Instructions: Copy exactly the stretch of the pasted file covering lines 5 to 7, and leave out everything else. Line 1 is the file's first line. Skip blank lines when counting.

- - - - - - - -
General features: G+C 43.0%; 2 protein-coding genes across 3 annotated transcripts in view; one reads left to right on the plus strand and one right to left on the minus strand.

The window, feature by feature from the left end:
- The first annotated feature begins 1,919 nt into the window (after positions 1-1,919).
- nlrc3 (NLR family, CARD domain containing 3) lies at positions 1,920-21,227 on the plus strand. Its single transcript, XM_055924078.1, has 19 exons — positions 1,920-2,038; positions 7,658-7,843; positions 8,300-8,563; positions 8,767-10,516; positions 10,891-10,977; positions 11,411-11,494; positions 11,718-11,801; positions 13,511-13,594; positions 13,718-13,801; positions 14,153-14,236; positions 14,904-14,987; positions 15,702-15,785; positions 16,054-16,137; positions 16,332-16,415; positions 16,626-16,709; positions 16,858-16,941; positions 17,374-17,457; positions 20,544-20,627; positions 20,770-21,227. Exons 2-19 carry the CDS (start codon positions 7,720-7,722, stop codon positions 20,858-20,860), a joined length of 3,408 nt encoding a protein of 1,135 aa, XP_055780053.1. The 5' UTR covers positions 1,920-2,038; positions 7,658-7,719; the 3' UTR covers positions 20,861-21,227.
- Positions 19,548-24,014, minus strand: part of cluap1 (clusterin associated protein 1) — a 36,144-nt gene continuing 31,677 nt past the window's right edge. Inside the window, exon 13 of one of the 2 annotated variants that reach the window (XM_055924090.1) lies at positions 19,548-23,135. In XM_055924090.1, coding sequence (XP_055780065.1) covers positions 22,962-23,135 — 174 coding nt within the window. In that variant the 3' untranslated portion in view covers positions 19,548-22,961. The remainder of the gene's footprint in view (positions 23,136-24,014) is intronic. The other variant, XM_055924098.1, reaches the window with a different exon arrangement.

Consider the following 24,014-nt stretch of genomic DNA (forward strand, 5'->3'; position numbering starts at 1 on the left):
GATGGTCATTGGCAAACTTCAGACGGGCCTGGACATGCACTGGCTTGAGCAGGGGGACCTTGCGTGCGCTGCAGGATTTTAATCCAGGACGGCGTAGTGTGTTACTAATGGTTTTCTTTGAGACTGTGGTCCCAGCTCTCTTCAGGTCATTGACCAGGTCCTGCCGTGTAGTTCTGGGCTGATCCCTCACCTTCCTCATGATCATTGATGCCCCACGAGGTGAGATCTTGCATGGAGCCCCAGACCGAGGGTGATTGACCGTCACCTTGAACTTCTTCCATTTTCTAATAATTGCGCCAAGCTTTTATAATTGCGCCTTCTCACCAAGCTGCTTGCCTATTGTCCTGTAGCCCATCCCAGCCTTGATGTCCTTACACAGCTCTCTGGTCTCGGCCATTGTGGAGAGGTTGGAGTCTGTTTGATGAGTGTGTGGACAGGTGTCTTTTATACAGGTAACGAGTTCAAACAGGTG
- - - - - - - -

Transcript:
- Positions 19,548-24,014, minus strand: part of cluap1 (clusterin associated protein 1) — a 36,144-nt gene continuing 31,677 nt past the window's right edge. Inside the window, exon 13 of one of the 2 annotated variants that reach the window (XM_055924090.1) lies at positions 19,548-23,135. In XM_055924090.1, coding sequence (XP_055780065.1) covers positions 22,962-23,135 — 174 coding nt within the window. In that variant the 3' untranslated portion in view covers positions 19,548-22,961. The remainder of the gene's footprint in view (positions 23,136-24,014) is intronic. The other variant, XM_055924098.1, reaches the window with a different exon arrangement.

Consider the following 24,014-nt stretch of genomic DNA (forward strand, 5'->3'; position numbering starts at 1 on the left):
GATGGTCATTGGCAAACTTCAGACGGGCCTGGACATGCACTGGCTTGAGCAGGGGGACCTTGCGTGCGCTGCAGGATTTTAATCCAGGACGGCGTAGTGTGTTACTAATGGTTTTCTTTGAGACTGTGGTCCCAGCTCTCTTCAGGTCATTGACCAGGTCCTGCCGTGTAGTTCTGGGCTGATCCCTCACCTTCCTCATGATCATTGATGCCCCACGAGGTGAGATCTTGCATGGAGCCCCAGACCGAGGGTGATTGACCGTCACCTTGAACTTCTTCCATTTTCTAATAATTGCGCCAAGCTTTTATAATTGCGCCTTCTCACCAAGCTGCTTGCCTATTGTCCTGTAGCCCATCCCAGCCTTGATGTCCTTACACAGCTCTCTGGTCTCGGCCATTGTGGAGAGGTTGGAGTCTGTTTGATGAGTGTGTGGACAGGTGTCTTTTATACAGGTAACGAGTTCAAACAGGTG